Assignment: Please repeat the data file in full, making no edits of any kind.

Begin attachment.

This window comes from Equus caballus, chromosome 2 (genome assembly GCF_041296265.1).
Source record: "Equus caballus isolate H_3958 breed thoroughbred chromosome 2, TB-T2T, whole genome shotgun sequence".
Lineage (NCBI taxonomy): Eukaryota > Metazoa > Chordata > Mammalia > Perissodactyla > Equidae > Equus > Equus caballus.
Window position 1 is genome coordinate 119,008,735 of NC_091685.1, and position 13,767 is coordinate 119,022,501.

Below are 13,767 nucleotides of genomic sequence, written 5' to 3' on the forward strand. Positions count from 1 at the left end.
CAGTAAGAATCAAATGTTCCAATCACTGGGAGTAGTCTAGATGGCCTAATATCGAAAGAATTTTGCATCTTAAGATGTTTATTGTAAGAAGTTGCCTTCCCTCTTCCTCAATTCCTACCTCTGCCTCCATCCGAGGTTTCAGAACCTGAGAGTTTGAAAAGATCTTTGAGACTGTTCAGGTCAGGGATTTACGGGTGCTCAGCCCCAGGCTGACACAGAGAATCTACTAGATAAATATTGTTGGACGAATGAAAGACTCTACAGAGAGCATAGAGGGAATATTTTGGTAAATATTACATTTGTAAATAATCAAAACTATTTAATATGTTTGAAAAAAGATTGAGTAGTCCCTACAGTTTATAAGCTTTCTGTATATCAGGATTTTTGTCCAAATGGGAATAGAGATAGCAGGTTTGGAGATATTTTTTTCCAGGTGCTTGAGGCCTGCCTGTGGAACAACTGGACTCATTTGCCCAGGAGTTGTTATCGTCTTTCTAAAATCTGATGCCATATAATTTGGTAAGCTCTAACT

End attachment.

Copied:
This window comes from Equus caballus, chromosome 2 (genome assembly GCF_041296265.1).
Source record: "Equus caballus isolate H_3958 breed thoroughbred chromosome 2, TB-T2T, whole genome shotgun sequence".
Lineage (NCBI taxonomy): Eukaryota > Metazoa > Chordata > Mammalia > Perissodactyla > Equidae > Equus > Equus caballus.
Window position 1 is genome coordinate 119,008,735 of NC_091685.1, and position 13,767 is coordinate 119,022,501.

Below are 13,767 nucleotides of genomic sequence, written 5' to 3' on the forward strand. Positions count from 1 at the left end.
CAGTAAGAATCAAATGTTCCAATCACTGGGAGTAGTCTAGATGGCCTAATATCGAAAGAATTTTGCATCTTAAGATGTTTATTGTAAGAAGTTGCCTTCCCTCTTCCTCAATTCCTACCTCTGCCTCCATCCGAGGTTTCAGAACCTGAGAGTTTGAAAAGATCTTTGAGACTGTTCAGGTCAGGGATTTACGGGTGCTCAGCCCCAGGCTGACACAGAGAATCTACTAGATAAATATTGTTGGACGAATGAAAGACTCTACAGAGAGCATAGAGGGAATATTTTGGTAAATATTACATTTGTAAATAATCAAAACTATTTAATATGTTTGAAAAAAGATTGAGTAGTCCCTACAGTTTATAAGCTTTCTGTATATCAGGATTTTTGTCCAAATGGGAATAGAGATAGCAGGTTTGGAGATATTTTTTTCCAGGTGCTTGAGGCCTGCCTGTGGAACAACTGGACTCATTTGCCCAGGAGTTGTTATCGTCTTTCTAAAATCTGATGCCATATAATTTGGTAAGCTCTAACT